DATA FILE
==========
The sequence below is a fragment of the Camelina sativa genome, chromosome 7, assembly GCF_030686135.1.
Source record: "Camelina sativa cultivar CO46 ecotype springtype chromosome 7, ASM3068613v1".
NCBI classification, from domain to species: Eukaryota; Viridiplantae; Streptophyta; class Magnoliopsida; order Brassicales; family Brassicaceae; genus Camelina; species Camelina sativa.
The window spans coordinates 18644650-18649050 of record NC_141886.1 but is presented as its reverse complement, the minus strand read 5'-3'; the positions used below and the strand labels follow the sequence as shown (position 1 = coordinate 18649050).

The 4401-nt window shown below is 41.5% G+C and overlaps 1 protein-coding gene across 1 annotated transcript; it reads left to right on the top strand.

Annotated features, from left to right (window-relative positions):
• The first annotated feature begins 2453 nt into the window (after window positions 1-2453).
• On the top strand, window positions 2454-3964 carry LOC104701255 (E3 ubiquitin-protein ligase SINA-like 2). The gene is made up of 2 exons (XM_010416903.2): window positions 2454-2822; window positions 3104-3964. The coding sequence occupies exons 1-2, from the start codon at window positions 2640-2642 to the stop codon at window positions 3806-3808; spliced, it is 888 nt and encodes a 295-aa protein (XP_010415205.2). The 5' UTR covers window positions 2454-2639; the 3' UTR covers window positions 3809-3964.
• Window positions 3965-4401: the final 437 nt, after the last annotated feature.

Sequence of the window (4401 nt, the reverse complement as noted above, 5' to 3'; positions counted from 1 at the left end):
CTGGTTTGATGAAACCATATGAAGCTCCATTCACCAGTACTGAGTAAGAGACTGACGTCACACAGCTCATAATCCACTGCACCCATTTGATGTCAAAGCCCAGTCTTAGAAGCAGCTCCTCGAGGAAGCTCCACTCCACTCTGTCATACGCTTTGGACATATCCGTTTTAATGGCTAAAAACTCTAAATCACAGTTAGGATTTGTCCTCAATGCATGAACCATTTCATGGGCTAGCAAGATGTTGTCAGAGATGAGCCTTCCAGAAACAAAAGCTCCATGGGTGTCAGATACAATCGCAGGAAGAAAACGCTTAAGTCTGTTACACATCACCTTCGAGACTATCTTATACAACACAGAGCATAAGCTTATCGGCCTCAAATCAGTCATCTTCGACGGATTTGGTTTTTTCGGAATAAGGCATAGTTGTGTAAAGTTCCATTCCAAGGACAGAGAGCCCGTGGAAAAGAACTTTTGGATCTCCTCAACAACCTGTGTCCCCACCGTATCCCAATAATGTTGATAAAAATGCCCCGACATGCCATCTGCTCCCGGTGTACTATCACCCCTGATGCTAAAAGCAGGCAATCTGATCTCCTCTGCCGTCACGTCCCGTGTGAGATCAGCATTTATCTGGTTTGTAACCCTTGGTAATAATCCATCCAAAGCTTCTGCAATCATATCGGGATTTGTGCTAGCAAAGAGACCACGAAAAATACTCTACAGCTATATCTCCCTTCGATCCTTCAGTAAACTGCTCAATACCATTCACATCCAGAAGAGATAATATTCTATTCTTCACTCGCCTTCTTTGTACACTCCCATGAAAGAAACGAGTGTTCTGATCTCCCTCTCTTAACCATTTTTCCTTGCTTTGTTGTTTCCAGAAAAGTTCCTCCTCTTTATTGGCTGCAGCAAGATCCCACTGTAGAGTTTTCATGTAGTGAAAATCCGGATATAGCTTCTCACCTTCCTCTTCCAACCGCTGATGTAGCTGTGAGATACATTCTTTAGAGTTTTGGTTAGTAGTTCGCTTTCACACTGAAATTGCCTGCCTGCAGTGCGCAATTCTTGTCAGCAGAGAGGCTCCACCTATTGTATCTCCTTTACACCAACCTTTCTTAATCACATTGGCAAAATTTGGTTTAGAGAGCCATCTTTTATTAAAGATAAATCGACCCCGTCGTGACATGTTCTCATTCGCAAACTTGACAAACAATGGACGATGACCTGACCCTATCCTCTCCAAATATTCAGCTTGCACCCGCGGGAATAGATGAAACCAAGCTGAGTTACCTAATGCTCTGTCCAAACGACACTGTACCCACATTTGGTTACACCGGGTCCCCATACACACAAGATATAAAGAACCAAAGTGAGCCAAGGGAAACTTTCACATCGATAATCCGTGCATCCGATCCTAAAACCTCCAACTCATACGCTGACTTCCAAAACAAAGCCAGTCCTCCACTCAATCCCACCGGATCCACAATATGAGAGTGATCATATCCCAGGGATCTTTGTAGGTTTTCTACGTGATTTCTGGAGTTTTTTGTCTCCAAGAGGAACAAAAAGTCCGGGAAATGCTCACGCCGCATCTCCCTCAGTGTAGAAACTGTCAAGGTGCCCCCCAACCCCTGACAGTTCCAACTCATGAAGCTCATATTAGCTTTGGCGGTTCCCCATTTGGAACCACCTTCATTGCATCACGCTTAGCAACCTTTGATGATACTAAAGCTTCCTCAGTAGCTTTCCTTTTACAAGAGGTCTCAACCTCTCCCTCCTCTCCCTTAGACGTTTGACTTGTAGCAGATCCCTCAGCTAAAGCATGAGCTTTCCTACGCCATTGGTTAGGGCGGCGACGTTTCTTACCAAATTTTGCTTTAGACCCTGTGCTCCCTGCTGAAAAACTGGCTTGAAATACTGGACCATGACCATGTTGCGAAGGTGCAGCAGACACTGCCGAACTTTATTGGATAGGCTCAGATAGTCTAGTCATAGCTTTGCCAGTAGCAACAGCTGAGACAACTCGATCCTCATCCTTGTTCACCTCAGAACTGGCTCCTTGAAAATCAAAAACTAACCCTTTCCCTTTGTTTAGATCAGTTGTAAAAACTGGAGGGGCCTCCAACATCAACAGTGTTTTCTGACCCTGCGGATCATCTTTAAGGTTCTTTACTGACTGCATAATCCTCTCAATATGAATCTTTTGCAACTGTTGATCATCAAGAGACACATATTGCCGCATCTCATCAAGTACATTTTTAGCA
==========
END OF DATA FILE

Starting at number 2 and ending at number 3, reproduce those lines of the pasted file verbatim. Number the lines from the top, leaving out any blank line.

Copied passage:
Source record: "Camelina sativa cultivar CO46 ecotype springtype chromosome 7, ASM3068613v1".
NCBI classification, from domain to species: Eukaryota; Viridiplantae; Streptophyta; class Magnoliopsida; order Brassicales; family Brassicaceae; genus Camelina; species Camelina sativa.